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Holding Onto Others: Why It Matters

— Basudhara Roy



Not long ago, when I was a newly-wed bride in a part of Jamshedpur I had never frequented on my annual family visits there, attempting to adjust to the rhythms of everyday domestic life while holding on to my academic aspirations and a teaching career, I had marveled at the lush abundance of time that the women in my immediate social circle seemed to possess. My husband, having married later than most of his friends, naturally introduced me to social gatherings of experienced spouses and parents who would, not uncritically, question my culinary capacities, my housekeeping skills and our plans for bearing and rearing children. It had seemed to me odd then that despite the progress that social and cultural thought had purportedly made from my grandmother’s times till date, the widely accepted model of the good wife still somehow hovered between the poles of housekeeping and maternity. These, to me, at that point in my life, seemed somehow immaterial. Much more material and concrete were the challenges that confronted me in my academic life – deadlines for abstracts, ideas missing their mark, rejected papers, failed compositions. While fast food could easily come to my aid in the kitchen, my academic crises demanded my undivided attention and I was perpetually short of time. I politely rejected invitations to get-togethers, scarcely asked anyone to tea, put on a reluctant formal appearance on birthdays and anniversaries, and in general, contrived in every way, to get myself unaffiliated from my social circle so that I would be left alone to pursue what I liked best.

Motherhood changed all that. The day I returned from the hospital bearing my brand new baby boy, visitors inundated my house. In my erstwhile quiet home, there was now a sudden flurry of scampering feet as hushedly excited children of the neighbourhood demanded a sneak peek of their future playmate. From all those people I had deftly avoided in the last three years, there came rolling a huge wave of concerned affection – thoughtful baby gifts, useful hands-me-downs, timely tips on feeding, burping and bed-wetting and most of all, the rich feeling of belonging to a community, a vibrant social community that I had easily discounted in favour of the virtual communities of friends with whom I had regularly kept up these past years.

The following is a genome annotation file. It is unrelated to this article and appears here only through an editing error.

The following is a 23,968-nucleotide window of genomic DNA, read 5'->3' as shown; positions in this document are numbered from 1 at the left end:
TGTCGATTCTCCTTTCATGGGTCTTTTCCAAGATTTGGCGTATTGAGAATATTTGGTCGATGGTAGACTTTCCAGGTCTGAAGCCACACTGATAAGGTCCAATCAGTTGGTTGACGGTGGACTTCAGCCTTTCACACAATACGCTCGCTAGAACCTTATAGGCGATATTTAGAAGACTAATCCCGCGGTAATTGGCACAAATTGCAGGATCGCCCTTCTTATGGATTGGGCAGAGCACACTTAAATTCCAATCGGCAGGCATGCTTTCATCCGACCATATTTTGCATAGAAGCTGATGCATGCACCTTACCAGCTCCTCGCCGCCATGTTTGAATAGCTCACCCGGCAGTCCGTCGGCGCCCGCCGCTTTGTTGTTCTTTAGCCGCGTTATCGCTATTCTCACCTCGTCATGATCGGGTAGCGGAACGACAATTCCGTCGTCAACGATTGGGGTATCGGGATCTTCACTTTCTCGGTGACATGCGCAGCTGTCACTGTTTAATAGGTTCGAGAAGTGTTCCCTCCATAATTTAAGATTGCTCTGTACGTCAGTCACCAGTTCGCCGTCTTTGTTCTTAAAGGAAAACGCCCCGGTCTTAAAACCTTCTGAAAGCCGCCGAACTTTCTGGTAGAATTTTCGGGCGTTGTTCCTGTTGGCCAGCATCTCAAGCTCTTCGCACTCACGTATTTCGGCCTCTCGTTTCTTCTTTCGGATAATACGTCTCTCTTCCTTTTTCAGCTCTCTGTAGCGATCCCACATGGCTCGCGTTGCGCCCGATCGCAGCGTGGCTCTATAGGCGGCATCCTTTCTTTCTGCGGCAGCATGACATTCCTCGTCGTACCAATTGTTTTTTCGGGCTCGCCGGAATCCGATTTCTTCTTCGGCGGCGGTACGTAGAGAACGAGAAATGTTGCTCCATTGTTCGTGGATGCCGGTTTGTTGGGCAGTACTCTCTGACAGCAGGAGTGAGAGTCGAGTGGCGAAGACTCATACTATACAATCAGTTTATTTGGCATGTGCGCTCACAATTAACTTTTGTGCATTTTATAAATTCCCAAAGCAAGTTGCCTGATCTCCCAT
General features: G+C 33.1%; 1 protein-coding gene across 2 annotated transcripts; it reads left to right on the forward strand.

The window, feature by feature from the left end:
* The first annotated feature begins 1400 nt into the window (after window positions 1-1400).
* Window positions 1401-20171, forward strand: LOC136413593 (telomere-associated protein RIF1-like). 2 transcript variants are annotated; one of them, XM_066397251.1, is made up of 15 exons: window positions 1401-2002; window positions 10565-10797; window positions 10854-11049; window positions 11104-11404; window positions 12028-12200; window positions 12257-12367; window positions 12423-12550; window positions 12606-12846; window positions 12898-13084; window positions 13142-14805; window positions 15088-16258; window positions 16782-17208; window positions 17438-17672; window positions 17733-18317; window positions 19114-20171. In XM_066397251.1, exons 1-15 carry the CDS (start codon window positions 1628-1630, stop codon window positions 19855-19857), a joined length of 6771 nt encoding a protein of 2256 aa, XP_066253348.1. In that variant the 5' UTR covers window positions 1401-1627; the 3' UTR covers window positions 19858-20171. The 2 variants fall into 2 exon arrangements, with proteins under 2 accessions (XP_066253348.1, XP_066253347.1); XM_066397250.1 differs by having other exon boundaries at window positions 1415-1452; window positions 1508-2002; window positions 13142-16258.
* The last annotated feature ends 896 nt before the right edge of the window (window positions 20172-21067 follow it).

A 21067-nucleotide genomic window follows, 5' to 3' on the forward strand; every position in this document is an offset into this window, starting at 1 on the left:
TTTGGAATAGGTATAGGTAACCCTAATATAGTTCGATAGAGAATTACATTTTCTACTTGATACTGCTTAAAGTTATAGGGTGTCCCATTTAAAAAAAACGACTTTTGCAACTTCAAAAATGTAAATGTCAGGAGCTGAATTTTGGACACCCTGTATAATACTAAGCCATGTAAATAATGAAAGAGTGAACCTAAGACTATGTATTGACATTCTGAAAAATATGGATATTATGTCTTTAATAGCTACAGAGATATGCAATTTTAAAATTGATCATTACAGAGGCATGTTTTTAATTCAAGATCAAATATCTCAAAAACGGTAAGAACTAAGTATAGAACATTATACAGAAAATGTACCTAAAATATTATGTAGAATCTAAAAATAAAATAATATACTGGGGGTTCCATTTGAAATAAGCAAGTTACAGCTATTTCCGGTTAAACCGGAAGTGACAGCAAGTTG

In a world lived increasingly in virtual spaces, and both brought together and distanced by the almost institutionalized omnipotence of technology, there is much that is to be spoken for real human intimacy, something that I fear our children may fail to receive and appreciate.

I was brought up in a nuclear family incessantly aware of its incompleteness. ‘Home’, for my parents, was not where we lived but where my father’s parents lived, which was a sprawling company bungalow allotted to my father’s elder brother in his job at Rakha Copper Mines (an hour’s distance from Jamshedpur). And since Rakha was a small place few knew about, on being asked at school where my gaon or village was, I would instinctively reply ‘Jamshedpur’ (which was where eventually my grandparents settled after my uncle retired.) My real village, my father was to tell me later, was in the district of Midnapore, a place I have neither been to, nor have inherited memories about, since my grandfather, even as a youth had moved out from it to work in Bihar. A dislocated offshoot of a large household, I remember our early three-member family life being constantly interrupted by family visits. And how exciting it was, to respond to the knock at the door and to discover, out of the blue, some uncle or grand-uncle come to stay the night or the weekend, bearing presents which mostly constituted then of sweet and fruit!

As I live today this world of schedules, prior notices and appointments, I grow sadly nostalgic thinking that no unannounced uncles, aunts and cousins shall ever punctuate my son’s monotonous life with surprise visits; that he shall perhaps know only the long-distance intimacy of skype and not the touching of feet, the rightful gripping of hands, the meaningful pat on the shoulder (or bum) and the warm, assuring hug that characterize real intimacy of relatives and friends; that he shall content himself with video games and not pine throughout the year as I did, for the one-month summer vacation in which all cousins within our widely extended family got together to play the weirdest kinds of self-invented games. And it is for his sake today that I wish to affiliate myself to a community, to keep abreast of relationships and responsibilities in the dense network of family and friends that surround my life. Today, the pressures of my life are greater but now that I have stopped hoarding time, it fluidly and generously expands itself to allow me room for all my social duties. Today, I know just what it means to have someone to talk to over a cup of coffee, just what it means to have someone help you do the dishes or talk to you while you cook. I immensely value today my social world as uncles, aunts and little friends keep dropping into my son’s life, brightening his world with tiny lights, because I know, when you are excited or happy or sad or in danger, two pairs of hands aren’t enough to hold and why, when you can always reach out for more?


About the Author
Basudhara Roy (b.1986) is Assistant Professor of English at Karim City College, Jamshedpur. She is a gold medalist in English (2009) from Banaras Hindu University. Her areas of academic interest are diaspora theory, feminism and postmodern criticism and she is currently working on her doctoral research on Indian American women writers.

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